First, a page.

Findings From Recent Bladder Cancer Research Studies

September 11, 2015 | Author: | Posted in Health and Fitness

Bladder cancer research has helped in the formulation of newer and more effective treatment options for the condition. Treatment modalities are more targeted because the pathogenesis of the condition is now well understood. Currently, there are a number of other ongoing studies that are aimed at improving on the existing ones. Some of the areas that have generated interest include precipitating factors, epidemiological characteristics and aetiology among others.

There are many new types of treatments that are slowly but surely becoming part of routine therapies. These include, among others, gene therapy, personalised chemotherapy, robotic surgery of the bladder and immunotherapy. Gene therapy is a highly selective process that targets the genetic mechanism of cancerous cells. The aim is to interfere with the reproductive mechanism and to halt the proliferation.

In one of the studies carried out recently, it has been shown that the prevalence of bladder cancer stands at about 400,000 in the United States alone. Close to 6,000 new diagnoses are made every year. The mortality rate is very high for the aggressive, high grade carcinoma. Fortunately only a small number of people have these aggressive forms. It is important that signs and symptoms are identified early to halt progress.

This type of tumour is also commonly seen in dogs. Affected animals will be noted to have obstructive symptoms within the urinary system. If the condition is not identified and treated in time, death ensues rapidly. This is because the common type of tumour in these animals is the invasive, high grade type. Histologically, the commonest type is transitional cell carcinoma. A number of clinical trials are on-going and the results so far are very promising.

The risk factors for the condition have been clearly profiled. Smoking remains the biggest risk factor contributing to about 35% of the cases according to a study conducted in the UK in 2010. Compared to non-smokers, smokers are four times more likely to get the tumour. The risk is proportional to the length and quantity of smoking.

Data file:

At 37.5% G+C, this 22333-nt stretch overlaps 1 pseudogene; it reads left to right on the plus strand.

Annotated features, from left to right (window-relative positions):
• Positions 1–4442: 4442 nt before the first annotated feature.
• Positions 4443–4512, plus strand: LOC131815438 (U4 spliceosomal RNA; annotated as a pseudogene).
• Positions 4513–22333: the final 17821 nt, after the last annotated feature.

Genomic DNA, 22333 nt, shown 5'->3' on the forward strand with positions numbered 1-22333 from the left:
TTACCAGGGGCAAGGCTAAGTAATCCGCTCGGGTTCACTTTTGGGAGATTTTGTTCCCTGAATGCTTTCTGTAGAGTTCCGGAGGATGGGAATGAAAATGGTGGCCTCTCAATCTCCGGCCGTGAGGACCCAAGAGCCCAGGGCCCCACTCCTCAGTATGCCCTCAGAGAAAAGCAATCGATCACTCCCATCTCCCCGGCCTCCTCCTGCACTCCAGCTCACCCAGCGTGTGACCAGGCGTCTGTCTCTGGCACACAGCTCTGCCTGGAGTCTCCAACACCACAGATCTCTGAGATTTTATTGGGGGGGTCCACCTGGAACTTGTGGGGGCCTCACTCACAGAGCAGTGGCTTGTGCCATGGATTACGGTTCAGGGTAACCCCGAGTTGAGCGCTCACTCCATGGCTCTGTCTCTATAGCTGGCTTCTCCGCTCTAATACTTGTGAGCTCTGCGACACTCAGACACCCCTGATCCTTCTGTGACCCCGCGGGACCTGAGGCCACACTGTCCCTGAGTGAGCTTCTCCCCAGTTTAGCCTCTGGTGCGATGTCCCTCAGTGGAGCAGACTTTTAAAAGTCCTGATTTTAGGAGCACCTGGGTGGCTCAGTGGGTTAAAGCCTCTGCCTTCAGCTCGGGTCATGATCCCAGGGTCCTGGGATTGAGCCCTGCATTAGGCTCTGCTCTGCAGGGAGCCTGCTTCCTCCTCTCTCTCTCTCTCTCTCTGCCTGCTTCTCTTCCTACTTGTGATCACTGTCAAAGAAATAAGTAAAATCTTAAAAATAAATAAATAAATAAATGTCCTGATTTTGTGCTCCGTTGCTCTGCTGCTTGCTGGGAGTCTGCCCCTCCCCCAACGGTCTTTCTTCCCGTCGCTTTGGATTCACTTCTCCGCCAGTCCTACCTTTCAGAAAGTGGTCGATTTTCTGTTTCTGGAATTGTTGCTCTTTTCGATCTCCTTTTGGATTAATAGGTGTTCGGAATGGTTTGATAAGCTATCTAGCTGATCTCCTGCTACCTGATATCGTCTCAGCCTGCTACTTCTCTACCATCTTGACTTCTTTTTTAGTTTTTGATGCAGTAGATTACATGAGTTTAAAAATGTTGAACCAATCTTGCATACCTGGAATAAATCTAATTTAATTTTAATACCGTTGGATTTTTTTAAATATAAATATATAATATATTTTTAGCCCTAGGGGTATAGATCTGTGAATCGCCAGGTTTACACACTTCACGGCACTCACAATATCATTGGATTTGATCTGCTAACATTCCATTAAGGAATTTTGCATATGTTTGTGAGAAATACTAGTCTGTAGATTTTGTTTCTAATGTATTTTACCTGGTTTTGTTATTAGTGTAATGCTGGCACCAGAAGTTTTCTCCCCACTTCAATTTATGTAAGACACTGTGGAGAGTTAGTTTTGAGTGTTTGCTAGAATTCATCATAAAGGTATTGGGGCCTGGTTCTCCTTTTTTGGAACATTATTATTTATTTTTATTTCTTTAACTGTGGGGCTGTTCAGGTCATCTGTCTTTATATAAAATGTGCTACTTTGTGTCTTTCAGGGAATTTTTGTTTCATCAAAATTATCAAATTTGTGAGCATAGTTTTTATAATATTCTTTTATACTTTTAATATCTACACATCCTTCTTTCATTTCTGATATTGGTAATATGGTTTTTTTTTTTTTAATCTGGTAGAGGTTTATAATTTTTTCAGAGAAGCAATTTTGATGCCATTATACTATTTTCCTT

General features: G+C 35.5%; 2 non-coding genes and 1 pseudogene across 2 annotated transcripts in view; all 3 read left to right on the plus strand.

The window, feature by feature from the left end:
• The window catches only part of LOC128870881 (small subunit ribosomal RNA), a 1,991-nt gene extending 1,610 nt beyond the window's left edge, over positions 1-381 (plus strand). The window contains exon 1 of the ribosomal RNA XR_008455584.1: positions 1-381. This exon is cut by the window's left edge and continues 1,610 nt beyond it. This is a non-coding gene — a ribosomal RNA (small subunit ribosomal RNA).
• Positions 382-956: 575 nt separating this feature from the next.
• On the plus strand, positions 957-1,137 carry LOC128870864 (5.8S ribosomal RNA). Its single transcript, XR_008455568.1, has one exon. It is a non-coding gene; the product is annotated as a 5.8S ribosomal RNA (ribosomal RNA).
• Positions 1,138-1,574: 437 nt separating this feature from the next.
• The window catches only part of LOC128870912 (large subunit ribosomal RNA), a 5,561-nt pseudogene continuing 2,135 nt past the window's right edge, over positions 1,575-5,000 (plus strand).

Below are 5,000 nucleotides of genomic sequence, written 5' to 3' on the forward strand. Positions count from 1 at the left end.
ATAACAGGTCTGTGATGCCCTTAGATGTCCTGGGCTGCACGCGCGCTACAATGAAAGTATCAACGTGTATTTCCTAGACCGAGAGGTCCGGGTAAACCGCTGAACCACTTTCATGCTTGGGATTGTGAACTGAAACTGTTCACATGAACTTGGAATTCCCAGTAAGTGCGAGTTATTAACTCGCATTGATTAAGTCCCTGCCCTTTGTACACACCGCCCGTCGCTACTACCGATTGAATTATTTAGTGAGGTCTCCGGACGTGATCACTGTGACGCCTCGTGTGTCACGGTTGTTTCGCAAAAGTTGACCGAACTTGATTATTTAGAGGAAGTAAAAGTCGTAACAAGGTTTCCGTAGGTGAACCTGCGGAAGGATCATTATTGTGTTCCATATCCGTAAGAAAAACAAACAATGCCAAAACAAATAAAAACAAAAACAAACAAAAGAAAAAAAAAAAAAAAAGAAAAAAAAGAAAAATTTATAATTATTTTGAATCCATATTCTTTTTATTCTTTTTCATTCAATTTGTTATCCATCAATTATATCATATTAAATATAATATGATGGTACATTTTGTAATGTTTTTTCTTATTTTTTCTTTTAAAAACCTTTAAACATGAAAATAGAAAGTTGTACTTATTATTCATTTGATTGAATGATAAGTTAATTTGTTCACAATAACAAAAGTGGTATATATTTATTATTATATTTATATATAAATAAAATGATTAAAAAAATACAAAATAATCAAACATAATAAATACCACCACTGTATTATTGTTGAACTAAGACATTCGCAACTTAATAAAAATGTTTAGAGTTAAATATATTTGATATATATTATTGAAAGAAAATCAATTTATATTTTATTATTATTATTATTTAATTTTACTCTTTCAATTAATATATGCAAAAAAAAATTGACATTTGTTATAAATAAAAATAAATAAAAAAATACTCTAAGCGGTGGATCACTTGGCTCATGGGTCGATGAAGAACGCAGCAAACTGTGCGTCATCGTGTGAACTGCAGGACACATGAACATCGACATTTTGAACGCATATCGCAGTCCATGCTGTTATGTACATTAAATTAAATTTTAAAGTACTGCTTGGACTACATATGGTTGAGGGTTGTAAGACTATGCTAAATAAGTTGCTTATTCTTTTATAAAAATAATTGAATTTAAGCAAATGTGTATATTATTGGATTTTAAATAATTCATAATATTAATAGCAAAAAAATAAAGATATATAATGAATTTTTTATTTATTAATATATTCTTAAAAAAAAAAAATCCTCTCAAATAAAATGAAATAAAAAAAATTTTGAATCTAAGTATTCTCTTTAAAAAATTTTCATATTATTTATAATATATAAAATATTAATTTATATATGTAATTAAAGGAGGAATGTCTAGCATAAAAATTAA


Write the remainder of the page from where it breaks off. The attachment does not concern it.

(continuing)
Occupational exposure is another major risk factor. The condition has been demonstrated more frequently among persons working in rubber and dye industries. The first evidence of the cause and effect relationship was demonstrated in the 1950s. Amines are a component of many dyes and are thought to be the main contributing factor. Naphthylamine and benzidine are most notorious of the amines.

Besides the amines, there are several other drugs, medical procedures and conditions which have been shown to increase the risk. The drugs phenacetin and cyclophosphamide are some of the well known carcinogens. The medical procedure known to cause an increase is irradiation of the pelvic organs which is often required in treatment of testicular cancer and cervical cancer.

Bladder cancer research should be looked at as a continuous process if the management of patients is to be improved. All the patients should ideally have their details recorded in a data base. All the important aspects of disease must be clearly shown. If on treatment, they should be followed up until they recover or until they succumb. This is the only sure of ensuring that the effects of interventions are studied. Future decisions can be made based on these results.

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